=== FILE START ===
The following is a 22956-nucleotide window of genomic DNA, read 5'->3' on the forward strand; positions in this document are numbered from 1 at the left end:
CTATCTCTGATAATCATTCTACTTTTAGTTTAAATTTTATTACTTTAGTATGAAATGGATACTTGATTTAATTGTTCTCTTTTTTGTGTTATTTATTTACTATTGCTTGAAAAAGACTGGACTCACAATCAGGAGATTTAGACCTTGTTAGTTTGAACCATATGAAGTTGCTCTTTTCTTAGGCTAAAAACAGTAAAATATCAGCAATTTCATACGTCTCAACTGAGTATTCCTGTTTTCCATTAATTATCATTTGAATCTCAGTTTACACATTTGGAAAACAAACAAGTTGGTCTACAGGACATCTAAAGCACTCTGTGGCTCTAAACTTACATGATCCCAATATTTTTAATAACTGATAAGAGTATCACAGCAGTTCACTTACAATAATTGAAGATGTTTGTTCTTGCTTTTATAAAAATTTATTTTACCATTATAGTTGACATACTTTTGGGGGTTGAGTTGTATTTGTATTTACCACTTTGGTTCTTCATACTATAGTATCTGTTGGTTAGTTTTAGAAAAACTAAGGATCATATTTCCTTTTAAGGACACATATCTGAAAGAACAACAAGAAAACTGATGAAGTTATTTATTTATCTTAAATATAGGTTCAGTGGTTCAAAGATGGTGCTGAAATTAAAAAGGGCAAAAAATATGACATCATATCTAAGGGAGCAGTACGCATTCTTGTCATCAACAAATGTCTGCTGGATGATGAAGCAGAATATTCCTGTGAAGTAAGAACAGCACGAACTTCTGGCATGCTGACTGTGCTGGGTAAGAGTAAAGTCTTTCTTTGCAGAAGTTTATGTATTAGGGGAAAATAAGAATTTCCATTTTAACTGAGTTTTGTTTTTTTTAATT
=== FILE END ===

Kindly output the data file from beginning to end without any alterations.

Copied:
The following is a 22956-nucleotide window of genomic DNA, read 5'->3' on the forward strand; positions in this document are numbered from 1 at the left end:
CTATCTCTGATAATCATTCTACTTTTAGTTTAAATTTTATTACTTTAGTATGAAATGGATACTTGATTTAATTGTTCTCTTTTTTGTGTTATTTATTTACTATTGCTTGAAAAAGACTGGACTCACAATCAGGAGATTTAGACCTTGTTAGTTTGAACCATATGAAGTTGCTCTTTTCTTAGGCTAAAAACAGTAAAATATCAGCAATTTCATACGTCTCAACTGAGTATTCCTGTTTTCCATTAATTATCATTTGAATCTCAGTTTACACATTTGGAAAACAAACAAGTTGGTCTACAGGACATCTAAAGCACTCTGTGGCTCTAAACTTACATGATCCCAATATTTTTAATAACTGATAAGAGTATCACAGCAGTTCACTTACAATAATTGAAGATGTTTGTTCTTGCTTTTATAAAAATTTATTTTACCATTATAGTTGACATACTTTTGGGGGTTGAGTTGTATTTGTATTTACCACTTTGGTTCTTCATACTATAGTATCTGTTGGTTAGTTTTAGAAAAACTAAGGATCATATTTCCTTTTAAGGACACATATCTGAAAGAACAACAAGAAAACTGATGAAGTTATTTATTTATCTTAAATATAGGTTCAGTGGTTCAAAGATGGTGCTGAAATTAAAAAGGGCAAAAAATATGACATCATATCTAAGGGAGCAGTACGCATTCTTGTCATCAACAAATGTCTGCTGGATGATGAAGCAGAATATTCCTGTGAAGTAAGAACAGCACGAACTTCTGGCATGCTGACTGTGCTGGGTAAGAGTAAAGTCTTTCTTTGCAGAAGTTTATGTATTAGGGGAAAATAAGAATTTCCATTTTAACTGAGTTTTGTTTTTTTTAATT